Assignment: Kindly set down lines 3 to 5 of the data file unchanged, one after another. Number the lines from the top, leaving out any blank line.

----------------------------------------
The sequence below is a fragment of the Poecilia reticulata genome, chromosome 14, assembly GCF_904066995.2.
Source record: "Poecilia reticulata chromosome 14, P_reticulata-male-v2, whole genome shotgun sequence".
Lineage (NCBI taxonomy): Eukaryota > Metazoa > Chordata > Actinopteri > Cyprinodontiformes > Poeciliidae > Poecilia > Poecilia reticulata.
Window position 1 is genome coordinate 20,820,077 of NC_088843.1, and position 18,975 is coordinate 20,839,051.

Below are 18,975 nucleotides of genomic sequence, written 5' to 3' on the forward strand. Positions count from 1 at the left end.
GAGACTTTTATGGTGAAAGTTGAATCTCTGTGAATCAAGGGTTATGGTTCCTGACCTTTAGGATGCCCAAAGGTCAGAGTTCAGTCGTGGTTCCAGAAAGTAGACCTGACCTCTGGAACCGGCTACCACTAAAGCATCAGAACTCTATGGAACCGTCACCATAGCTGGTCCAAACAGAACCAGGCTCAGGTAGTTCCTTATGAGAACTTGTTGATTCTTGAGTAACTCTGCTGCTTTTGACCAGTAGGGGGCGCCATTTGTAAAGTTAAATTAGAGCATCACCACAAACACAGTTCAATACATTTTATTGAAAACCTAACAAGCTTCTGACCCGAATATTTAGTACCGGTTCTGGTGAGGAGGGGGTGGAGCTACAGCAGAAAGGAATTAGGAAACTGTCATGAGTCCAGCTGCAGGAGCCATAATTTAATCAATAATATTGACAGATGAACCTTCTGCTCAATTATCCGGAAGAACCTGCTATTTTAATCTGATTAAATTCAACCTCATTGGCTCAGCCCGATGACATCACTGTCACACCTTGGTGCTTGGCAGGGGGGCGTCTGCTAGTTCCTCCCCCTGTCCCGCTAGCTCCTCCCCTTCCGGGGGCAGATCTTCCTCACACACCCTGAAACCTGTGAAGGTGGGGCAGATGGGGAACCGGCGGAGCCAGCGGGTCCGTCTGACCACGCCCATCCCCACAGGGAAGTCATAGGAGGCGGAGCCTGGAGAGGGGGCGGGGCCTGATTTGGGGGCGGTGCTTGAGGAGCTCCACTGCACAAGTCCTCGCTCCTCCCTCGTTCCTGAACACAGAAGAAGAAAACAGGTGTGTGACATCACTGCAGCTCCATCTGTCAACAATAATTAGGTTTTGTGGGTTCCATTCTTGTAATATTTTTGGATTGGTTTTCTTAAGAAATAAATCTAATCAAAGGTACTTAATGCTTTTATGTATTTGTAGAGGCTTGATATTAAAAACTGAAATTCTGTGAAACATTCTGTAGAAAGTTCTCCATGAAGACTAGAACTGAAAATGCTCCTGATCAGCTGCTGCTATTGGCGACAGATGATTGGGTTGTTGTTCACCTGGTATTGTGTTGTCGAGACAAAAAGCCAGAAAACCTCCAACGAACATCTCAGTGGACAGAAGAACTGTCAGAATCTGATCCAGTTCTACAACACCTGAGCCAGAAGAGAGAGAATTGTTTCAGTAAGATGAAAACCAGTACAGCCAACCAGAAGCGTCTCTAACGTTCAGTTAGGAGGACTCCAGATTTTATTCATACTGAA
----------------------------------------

Lineage (NCBI taxonomy): Eukaryota > Metazoa > Chordata > Actinopteri > Cyprinodontiformes > Poeciliidae > Poecilia > Poecilia reticulata.
Window position 1 is genome coordinate 20,820,077 of NC_088843.1, and position 18,975 is coordinate 20,839,051.

Below are 18,975 nucleotides of genomic sequence, written 5' to 3' on the forward strand. Positions count from 1 at the left end.